We need real answers, and our communities need real help, not even more demonization and disproportionate persecution and policing of poor struggling folks within our communities, which is precisely what the MU-HSI partnership seems to promise to bring us.

If there is any doubt in your mind about the mission of HSI, don’t take it from me, take it from the experts in this ever-present battle against bigotry. According to the National Immigration Law Center, “HSI […] has played an increasingly significant role in carrying out brutal tactics to target immigrants for deportation. […] While HSI wants the public to think that it focuses primarily on national security and transnational crime, it is responsible for the ramp-up of worksite enforcement.”

Such tactics are represented in HSI’s crucial role in countless workplace raids across the U.S. in recent years.

In these raids, HSI regularly unlawfully persecutes innocent people of color by the tens and hundreds, assuming guilt based on skin complexion, often detaining and arresting innocent citizens (who also have families) for hours with no justification or compensation. What interest does our university and its students, staff and faculty have in aiding such xenophobic barbarism? And if that isn’t what is happening, why aren’t we getting any clear-cut answers? The university would not explicitly comment when I reached out.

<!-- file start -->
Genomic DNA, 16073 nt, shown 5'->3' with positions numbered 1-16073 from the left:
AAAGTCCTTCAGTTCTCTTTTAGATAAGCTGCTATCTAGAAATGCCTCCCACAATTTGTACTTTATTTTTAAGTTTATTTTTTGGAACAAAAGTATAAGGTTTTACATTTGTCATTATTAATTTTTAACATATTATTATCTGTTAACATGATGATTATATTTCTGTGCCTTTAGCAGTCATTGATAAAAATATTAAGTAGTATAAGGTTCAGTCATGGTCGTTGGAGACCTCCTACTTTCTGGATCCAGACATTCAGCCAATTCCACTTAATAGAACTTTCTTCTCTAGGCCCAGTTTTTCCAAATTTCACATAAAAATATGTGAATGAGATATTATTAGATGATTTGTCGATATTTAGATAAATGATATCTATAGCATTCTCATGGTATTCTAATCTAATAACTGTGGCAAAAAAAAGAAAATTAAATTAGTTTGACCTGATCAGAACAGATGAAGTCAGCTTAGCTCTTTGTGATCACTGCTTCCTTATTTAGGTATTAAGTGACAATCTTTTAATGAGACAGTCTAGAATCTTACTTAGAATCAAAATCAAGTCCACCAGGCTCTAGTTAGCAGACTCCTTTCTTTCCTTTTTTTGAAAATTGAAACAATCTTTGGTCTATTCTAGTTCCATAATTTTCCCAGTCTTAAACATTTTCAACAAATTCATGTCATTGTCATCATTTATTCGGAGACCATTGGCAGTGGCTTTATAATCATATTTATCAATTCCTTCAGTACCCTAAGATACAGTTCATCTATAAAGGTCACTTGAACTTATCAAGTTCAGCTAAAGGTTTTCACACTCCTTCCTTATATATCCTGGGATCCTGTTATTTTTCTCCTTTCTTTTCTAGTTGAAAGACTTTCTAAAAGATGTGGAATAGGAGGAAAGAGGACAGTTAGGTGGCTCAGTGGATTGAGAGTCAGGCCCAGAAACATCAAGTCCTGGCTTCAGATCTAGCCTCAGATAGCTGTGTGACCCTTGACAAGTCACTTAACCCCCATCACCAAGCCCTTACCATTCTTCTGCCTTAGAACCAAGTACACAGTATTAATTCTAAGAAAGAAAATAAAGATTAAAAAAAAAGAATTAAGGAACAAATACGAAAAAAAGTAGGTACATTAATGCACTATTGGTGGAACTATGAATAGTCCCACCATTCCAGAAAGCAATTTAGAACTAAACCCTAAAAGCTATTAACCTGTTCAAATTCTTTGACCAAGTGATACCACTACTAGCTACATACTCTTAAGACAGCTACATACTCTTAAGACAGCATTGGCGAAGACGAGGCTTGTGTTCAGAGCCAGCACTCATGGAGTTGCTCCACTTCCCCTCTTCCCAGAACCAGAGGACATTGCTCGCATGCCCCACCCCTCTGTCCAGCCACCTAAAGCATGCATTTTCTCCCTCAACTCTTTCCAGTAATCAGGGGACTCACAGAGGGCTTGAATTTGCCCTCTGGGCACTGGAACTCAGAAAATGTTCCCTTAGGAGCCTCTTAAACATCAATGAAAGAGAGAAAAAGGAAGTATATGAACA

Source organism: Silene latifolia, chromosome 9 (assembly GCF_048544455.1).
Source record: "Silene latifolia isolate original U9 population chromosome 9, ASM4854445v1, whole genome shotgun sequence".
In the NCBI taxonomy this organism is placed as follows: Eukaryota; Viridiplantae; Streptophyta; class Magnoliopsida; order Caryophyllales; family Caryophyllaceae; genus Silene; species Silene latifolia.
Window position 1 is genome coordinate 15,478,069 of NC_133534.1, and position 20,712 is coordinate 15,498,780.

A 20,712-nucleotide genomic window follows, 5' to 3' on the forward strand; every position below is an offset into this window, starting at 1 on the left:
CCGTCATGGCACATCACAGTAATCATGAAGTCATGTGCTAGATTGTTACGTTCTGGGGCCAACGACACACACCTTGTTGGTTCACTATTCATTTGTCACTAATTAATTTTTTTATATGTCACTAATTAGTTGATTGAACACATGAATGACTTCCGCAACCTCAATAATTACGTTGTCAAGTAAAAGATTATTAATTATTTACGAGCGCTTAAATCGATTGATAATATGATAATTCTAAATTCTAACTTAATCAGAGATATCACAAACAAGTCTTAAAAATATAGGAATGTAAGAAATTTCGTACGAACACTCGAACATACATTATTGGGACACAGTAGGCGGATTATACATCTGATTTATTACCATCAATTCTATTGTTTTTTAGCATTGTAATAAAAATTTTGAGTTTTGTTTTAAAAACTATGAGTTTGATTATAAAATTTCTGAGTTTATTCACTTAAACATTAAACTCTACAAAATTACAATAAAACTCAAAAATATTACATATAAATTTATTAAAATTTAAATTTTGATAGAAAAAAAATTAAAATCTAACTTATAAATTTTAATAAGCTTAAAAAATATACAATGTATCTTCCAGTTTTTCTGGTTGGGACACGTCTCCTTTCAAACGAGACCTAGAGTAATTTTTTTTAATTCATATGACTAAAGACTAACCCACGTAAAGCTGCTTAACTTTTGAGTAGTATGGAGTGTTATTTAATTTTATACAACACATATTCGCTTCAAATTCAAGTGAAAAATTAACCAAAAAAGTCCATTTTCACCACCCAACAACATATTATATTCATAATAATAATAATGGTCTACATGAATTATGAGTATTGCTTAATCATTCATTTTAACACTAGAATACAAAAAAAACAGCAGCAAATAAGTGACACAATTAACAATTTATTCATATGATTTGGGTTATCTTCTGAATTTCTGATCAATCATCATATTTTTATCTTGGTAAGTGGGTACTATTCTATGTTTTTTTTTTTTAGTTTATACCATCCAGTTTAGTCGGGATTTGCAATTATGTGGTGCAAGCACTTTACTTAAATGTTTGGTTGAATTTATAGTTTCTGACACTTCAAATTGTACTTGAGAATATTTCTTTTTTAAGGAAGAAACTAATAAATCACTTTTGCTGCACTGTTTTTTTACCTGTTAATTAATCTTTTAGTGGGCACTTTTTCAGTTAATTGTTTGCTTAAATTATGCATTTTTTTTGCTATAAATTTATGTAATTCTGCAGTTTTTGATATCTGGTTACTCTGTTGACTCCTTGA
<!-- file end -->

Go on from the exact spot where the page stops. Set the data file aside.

Per NILC: “Worksite raids are a violent and widely condemned enforcement tactic that tear parents away from unsuspecting children, cause profound psychological harm, destabilize local communities, and generally undermine all workers’ job-related rights. […] In the last year HSI has expended far greater resources in pursuing criminal charges against workers — usually for nonviolent unlawful reentry charges unrelated to the criminal investigation that prompted the raid and only identified after HSI took the workers into custody and fingerprinted them (see examples from the raids in Tennessee and in Sandusky and Canton, Ohio).”

It is heartbreaking for anyone in West Virginia, or anyone with a loved one living in West Virginia, to even attempt to fathom the impacts of desperation, trauma and addiction on every aspect of the lives of our brothers, sisters and ourselves, and that is unquestionable. However, we must resist the urge to blame, target and intimidate those struggling along with us, in spite of the endless attempts of agencies like ICE and HSI to normalize and institutionalize doing so.